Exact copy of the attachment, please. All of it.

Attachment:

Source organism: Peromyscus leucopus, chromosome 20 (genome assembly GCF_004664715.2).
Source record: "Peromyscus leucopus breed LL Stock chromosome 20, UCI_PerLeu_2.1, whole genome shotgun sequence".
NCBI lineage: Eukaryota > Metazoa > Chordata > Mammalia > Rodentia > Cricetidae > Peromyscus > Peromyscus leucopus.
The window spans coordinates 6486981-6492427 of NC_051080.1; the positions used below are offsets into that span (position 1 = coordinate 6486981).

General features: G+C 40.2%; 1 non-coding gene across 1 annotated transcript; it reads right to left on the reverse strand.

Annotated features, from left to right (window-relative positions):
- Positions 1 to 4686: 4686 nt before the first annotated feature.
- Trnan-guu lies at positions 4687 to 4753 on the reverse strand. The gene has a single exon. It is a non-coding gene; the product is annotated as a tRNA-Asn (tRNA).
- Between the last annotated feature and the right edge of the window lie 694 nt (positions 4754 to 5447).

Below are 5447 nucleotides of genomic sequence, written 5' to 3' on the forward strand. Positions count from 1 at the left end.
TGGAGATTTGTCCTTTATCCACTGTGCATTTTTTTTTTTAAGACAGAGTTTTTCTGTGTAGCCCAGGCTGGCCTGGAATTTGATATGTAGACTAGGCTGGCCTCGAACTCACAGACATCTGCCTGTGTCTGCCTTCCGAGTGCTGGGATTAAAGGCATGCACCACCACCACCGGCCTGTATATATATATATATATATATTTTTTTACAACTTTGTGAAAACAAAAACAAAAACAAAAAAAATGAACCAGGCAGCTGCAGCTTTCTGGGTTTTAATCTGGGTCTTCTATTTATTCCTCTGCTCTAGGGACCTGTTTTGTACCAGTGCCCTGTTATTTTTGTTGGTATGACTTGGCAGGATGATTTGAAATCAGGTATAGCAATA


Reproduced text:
Source organism: Peromyscus leucopus, chromosome 20 (genome assembly GCF_004664715.2).
Source record: "Peromyscus leucopus breed LL Stock chromosome 20, UCI_PerLeu_2.1, whole genome shotgun sequence".
NCBI lineage: Eukaryota > Metazoa > Chordata > Mammalia > Rodentia > Cricetidae > Peromyscus > Peromyscus leucopus.
The window spans coordinates 6486981-6492427 of NC_051080.1; the positions used below are offsets into that span (position 1 = coordinate 6486981).

General features: G+C 40.2%; 1 non-coding gene across 1 annotated transcript; it reads right to left on the reverse strand.

Annotated features, from left to right (window-relative positions):
- Positions 1 to 4686: 4686 nt before the first annotated feature.
- Trnan-guu lies at positions 4687 to 4753 on the reverse strand. The gene has a single exon. It is a non-coding gene; the product is annotated as a tRNA-Asn (tRNA).
- Between the last annotated feature and the right edge of the window lie 694 nt (positions 4754 to 5447).

Below are 5447 nucleotides of genomic sequence, written 5' to 3' on the forward strand. Positions count from 1 at the left end.
TGGAGATTTGTCCTTTATCCACTGTGCATTTTTTTTTTTAAGACAGAGTTTTTCTGTGTAGCCCAGGCTGGCCTGGAATTTGATATGTAGACTAGGCTGGCCTCGAACTCACAGACATCTGCCTGTGTCTGCCTTCCGAGTGCTGGGATTAAAGGCATGCACCACCACCACCGGCCTGTATATATATATATATATATATTTTTTTACAACTTTGTGAAAACAAAAACAAAAACAAAAAAAATGAACCAGGCAGCTGCAGCTTTCTGGGTTTTAATCTGGGTCTTCTATTTATTCCTCTGCTCTAGGGACCTGTTTTGTACCAGTGCCCTGTTATTTTTGTTGGTATGACTTGGCAGGATGATTTGAAATCAGGTATAGCAATA